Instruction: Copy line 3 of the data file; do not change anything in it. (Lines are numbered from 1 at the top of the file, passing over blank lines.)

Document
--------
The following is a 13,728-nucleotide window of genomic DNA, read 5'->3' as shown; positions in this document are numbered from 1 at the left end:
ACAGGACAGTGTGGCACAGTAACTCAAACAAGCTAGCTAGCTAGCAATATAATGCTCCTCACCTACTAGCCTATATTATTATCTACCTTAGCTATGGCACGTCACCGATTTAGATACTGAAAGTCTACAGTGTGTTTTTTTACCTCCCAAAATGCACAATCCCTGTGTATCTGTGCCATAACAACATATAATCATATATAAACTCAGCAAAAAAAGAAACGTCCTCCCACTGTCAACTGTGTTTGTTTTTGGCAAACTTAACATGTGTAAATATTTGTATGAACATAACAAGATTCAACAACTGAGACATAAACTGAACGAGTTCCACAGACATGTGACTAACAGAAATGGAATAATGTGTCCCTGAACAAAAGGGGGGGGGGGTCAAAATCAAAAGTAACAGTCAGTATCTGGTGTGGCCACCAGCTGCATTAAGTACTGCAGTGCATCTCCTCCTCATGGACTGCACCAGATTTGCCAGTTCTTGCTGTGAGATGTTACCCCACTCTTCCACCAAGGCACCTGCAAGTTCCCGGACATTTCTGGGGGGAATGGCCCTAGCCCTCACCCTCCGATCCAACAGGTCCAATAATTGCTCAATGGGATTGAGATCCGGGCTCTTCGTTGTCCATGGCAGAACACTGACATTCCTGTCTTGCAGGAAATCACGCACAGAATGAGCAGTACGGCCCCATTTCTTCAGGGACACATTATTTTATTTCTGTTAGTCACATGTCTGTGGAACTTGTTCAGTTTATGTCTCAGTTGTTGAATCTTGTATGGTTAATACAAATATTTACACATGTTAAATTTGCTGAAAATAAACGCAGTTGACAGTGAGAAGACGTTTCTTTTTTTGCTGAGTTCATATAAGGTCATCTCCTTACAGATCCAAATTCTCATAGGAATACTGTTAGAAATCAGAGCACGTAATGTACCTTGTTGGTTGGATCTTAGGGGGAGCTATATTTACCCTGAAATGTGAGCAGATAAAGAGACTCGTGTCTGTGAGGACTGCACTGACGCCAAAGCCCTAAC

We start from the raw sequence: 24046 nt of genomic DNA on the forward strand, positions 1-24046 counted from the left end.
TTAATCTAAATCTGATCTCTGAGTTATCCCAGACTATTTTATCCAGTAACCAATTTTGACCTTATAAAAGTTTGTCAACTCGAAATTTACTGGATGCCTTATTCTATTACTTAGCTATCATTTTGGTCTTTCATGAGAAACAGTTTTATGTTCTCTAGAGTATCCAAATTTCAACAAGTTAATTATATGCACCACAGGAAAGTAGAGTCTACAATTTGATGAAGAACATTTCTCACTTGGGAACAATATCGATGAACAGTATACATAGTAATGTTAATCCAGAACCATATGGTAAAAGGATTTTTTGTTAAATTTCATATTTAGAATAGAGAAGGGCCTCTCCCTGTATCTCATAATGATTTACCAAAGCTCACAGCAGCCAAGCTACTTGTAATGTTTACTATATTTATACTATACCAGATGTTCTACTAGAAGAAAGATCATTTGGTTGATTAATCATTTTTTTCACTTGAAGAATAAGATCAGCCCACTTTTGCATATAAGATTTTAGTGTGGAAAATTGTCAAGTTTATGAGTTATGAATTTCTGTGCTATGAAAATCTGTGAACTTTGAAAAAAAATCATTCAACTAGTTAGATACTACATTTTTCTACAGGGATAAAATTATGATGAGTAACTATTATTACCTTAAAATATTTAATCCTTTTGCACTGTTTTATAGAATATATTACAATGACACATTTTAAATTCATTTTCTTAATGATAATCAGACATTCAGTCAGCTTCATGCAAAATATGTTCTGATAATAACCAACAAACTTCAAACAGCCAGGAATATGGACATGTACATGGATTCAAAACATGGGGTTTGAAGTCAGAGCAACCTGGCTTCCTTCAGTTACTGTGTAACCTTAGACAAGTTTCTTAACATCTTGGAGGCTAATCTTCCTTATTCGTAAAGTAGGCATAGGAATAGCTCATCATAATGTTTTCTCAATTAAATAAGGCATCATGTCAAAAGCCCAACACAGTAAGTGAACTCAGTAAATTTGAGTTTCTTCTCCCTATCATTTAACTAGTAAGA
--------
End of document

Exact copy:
We start from the raw sequence: 24046 nt of genomic DNA on the forward strand, positions 1-24046 counted from the left end.